Even though most detox diets are unnecessary, this does not mean that the foods a person chooses to consume do not affect the body’s detoxification system.

The body accumulates harmful substances from the environment. These include heavy metals, such as mercury, and persistent organic pollutants (POPs).

POPs are environmental contaminants that are present in foods, soil, and water. They accumulate in body fat, and research has linked them to chronic inflammation, oxidative stress, and an increased risk of mortality.

Even though the body is equipped to detoxify itself, following a nutritious diet and limiting exposure to toxic substances in foods and the environment can help support the organs involved in biotransformation and, by extension, promote health.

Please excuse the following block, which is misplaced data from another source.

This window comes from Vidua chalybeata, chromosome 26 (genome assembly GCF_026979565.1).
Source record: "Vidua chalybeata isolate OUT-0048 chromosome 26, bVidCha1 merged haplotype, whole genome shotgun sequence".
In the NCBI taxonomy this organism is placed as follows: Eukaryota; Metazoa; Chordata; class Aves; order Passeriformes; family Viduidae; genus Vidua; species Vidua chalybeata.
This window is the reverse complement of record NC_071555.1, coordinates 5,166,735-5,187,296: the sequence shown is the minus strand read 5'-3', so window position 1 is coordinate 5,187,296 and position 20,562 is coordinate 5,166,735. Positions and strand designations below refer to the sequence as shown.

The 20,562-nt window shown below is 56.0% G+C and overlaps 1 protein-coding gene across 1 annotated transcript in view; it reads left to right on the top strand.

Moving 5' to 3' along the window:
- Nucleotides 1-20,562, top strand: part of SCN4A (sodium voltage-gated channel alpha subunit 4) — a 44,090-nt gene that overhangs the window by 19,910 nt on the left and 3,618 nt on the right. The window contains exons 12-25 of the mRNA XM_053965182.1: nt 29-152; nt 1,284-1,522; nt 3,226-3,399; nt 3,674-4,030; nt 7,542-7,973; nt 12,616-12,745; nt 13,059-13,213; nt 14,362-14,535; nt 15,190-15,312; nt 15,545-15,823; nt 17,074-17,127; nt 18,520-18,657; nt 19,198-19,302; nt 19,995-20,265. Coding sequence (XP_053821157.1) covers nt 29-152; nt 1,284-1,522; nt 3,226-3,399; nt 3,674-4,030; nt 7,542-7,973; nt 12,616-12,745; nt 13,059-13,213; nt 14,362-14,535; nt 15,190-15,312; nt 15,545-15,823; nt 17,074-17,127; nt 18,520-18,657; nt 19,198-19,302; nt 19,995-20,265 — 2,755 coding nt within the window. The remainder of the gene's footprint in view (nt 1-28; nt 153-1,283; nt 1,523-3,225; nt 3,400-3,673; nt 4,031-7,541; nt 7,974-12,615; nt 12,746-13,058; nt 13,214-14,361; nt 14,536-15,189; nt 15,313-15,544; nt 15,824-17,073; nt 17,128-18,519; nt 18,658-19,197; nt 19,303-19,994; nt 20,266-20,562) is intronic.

However, this does not mean that a person should follow a detox program. Instead, they should support their body’s ability to detoxify by eating a balanced diet.

For example, a diet deficient in protein will negatively affect the body’s ability to detoxify because it needs protein for the enzymatic reactions that are critical to the detoxification process.

Unfortunately, most detox diet plans are lacking in protein, which may reduce the body’s ability to detoxify properly.

Fiber is another important nutrient that can help improve the excretion of toxins through the feces. It can also enhance gut barrier function, which can help protect the organs involved in detoxification from proinflammatory bacteria.

Some evidence also suggests that fasting may help promote the health of the liver, which is the major site of detoxification, as well as improving the function of enzymes involved in detoxification.

Studies on detox diets